SAN FRANCISCO (CBS SF/ BCN)-- A San Francisco landlord who is allegedly bullying elderly and disabled tenants into surrendering their rent-controlled apartments has been sued by the city.
City Attorney Dennis Herrera filed a complaint in San Francisco Superior Court on Thursday against landlord Anne Kihagi, alleging a pattern of unlawful business practices that include waging "a war of harassment, intimidation, and retaliation" against tenants in order to force them from their rent-controlled homes.
The city attorney's office maintains that Kihagi, who goes by various spellings of her first and last names, practiced a predatory business model along with her business associates Julia Mwangi and Christine Mwangi, and the numerous companies under their control.
Litigation involving Kihagi's West Hollywood properties in Los Angeles County is also pending, according to court documents.
Since 2013, the defendants have acquired 50 rent-controlled units in nine multi-unit residential properties in San Francisco and, "in defiance of numerous state and local laws protecting tenants," Herrera said, have used illegal tactics to bully tenants into surrendering their rent-controlled apartments.
The properties at issue in the lawsuit, so far, include residences on 18th Street, Church Street; Eureka Street, Guerrero Street and Hill Street, as well as a property on Filbert Street in the city's Russian Hill neighborhood.
Herrera's complaint alleges that once Kihagi forces her tenants out of their apartments, she offers the units to new tenants at substantially higher rents.
This, Herrera said, is an unfair competitive advantage over other property owners and management companies in the city.
The complaint seeks as injunction and other relief against Kihagi.
Herrera's complaint maintains that at least six elderly and disabled renters were among those residents targeted for harassment by Kihagi or her agents.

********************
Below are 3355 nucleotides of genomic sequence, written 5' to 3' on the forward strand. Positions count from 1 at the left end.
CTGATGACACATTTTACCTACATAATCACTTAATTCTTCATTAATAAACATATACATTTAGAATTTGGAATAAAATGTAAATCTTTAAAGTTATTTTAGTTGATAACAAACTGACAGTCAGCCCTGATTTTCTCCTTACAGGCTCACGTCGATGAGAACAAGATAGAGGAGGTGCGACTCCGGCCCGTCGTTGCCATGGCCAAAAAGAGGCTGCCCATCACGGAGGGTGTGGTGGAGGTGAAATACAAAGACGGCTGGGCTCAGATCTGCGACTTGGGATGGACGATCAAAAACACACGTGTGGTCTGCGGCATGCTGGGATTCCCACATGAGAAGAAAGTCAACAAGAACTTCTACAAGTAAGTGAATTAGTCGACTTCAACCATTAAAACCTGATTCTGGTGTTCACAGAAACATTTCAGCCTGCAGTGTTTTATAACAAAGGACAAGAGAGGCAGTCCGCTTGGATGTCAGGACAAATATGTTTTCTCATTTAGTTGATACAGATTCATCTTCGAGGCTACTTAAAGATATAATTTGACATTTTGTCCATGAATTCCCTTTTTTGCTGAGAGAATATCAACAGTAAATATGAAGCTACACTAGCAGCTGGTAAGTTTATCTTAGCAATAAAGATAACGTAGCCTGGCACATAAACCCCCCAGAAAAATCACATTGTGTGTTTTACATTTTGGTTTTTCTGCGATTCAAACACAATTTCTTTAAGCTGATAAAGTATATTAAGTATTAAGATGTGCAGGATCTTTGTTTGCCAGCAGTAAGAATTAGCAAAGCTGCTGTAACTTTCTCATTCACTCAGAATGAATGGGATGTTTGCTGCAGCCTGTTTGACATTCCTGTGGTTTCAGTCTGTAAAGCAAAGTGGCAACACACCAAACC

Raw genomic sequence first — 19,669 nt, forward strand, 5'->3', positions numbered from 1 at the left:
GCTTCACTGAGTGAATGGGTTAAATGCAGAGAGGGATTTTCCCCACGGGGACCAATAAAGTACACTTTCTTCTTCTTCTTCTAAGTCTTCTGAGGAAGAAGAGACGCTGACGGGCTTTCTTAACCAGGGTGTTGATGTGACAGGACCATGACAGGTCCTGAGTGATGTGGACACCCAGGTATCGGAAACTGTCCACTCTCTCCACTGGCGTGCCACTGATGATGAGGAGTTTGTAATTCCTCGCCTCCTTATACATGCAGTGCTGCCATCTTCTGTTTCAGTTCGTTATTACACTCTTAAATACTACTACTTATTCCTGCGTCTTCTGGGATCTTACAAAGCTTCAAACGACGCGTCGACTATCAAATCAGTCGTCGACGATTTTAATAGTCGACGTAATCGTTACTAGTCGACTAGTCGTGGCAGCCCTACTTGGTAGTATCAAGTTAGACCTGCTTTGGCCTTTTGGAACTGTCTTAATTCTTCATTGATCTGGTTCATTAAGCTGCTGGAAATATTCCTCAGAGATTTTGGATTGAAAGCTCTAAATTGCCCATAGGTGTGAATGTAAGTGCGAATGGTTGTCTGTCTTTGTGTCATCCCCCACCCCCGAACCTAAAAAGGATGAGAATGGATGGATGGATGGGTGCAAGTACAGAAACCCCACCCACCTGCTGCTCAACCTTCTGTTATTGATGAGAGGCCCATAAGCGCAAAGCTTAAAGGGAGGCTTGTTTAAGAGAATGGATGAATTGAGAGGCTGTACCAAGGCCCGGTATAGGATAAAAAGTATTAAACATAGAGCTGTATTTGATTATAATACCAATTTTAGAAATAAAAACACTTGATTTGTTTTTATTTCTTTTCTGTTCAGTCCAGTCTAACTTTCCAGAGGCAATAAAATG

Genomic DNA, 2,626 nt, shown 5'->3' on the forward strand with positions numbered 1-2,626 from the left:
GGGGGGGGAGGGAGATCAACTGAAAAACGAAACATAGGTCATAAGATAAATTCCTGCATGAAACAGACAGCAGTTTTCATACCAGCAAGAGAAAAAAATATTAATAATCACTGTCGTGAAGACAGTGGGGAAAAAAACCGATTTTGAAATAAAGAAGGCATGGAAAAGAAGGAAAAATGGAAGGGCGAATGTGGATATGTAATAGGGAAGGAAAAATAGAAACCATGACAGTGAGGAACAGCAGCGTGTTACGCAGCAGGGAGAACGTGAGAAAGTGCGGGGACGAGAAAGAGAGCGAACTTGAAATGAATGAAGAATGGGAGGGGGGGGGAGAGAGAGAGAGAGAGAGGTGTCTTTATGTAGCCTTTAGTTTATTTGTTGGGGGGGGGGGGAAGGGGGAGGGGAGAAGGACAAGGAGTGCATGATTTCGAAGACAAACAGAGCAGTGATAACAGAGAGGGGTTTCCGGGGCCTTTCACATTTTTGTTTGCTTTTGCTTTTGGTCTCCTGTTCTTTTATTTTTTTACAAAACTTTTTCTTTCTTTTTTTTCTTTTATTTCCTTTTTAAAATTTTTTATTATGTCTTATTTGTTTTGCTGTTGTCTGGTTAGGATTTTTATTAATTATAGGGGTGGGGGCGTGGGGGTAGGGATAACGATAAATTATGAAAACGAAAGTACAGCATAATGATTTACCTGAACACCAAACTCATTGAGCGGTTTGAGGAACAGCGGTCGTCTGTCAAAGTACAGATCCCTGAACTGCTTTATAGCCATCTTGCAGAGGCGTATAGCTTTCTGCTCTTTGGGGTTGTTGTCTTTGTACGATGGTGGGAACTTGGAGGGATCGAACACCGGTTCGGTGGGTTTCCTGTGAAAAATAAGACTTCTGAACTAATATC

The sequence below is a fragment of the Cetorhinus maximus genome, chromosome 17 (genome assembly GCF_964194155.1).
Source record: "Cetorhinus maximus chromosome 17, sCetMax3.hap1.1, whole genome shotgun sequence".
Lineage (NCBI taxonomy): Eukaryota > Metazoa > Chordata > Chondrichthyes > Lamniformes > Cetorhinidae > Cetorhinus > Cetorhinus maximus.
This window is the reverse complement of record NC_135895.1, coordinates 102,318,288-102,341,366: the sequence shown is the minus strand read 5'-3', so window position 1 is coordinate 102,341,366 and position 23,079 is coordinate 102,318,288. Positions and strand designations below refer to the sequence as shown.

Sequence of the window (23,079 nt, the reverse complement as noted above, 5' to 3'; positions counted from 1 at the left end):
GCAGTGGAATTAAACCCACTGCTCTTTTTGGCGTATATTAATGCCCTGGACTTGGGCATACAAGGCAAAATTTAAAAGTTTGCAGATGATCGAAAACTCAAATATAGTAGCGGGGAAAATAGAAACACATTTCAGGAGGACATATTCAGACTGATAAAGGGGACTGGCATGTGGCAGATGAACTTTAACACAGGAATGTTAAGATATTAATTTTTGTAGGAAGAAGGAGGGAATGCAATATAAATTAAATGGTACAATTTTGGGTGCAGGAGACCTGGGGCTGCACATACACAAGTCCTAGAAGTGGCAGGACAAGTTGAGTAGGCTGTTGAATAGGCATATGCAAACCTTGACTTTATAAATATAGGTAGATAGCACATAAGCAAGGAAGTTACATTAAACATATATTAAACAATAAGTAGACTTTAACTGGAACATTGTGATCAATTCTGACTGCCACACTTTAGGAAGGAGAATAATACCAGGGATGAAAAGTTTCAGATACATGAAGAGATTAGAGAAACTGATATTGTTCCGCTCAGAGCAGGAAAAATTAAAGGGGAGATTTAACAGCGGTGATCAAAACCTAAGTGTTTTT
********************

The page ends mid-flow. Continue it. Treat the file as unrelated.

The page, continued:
"Anne Kihagi is among the most abusive and lawless landlords I've encountered in my tenure as City Attorney -- and I've gone after a lot of lawlessness by landlords," Herrera said in a statement released today.
Among the tenants allegedly targeted for harassment by Kihagi is a bedridden 91-year-old great-grandmother, according to the complaint.
Herrera said the alleged harassment is even more appalling because the city is in the midst of a severe housing crisis and tenants might not be able to afford a different unit in the city.
The harassment tactics, according to the complaint, have included interrupted gas, electric, water, and cable service, and disrupted mail service.
Other alleged harassment techniques included sending unprofessional text messages to residents and using unprofessional language during interactions with them, the complaint states.
The landlord allegedly violated tenants' privacy by entering their apartments without required notice, failed to abate building maintenance issues in a timely manner and allegedly retaliated against tenants who cooperated with city inspectors. The complaint also alleges that she failed to cash rent checks and then later claimed them as untimely rent payments.
The complaint alleges that Kihagi renovated units without requisite permits, refused access for inspections, defied notices of violations, failed to register businesses for tax purposes and repeatedly provided false information to San Francisco's Rent Board, Assessor/Recorder's Office and the San Francisco Superior Court.
"Kihagi's apparent contempt for her tenants seems rivaled only by her contempt for the law," Herrera said, explaining that she has defied city enforcement orders and deceived city agencies.
All but one of Kihagi's nine San Francisco multi-unit properties where tenants have alleged harassment are located in or near the Castro neighborhood in District 8.
District 8 Supervisor Scott Wiener, who has actively engaged with Kihagi's tenants, said in a statement released today that this lawsuit will help stop such illegal behavior against tenants.
"There is no place in San Francisco for landlords who harass and intimidate tenants to drive them out of their homes," Wiener said.
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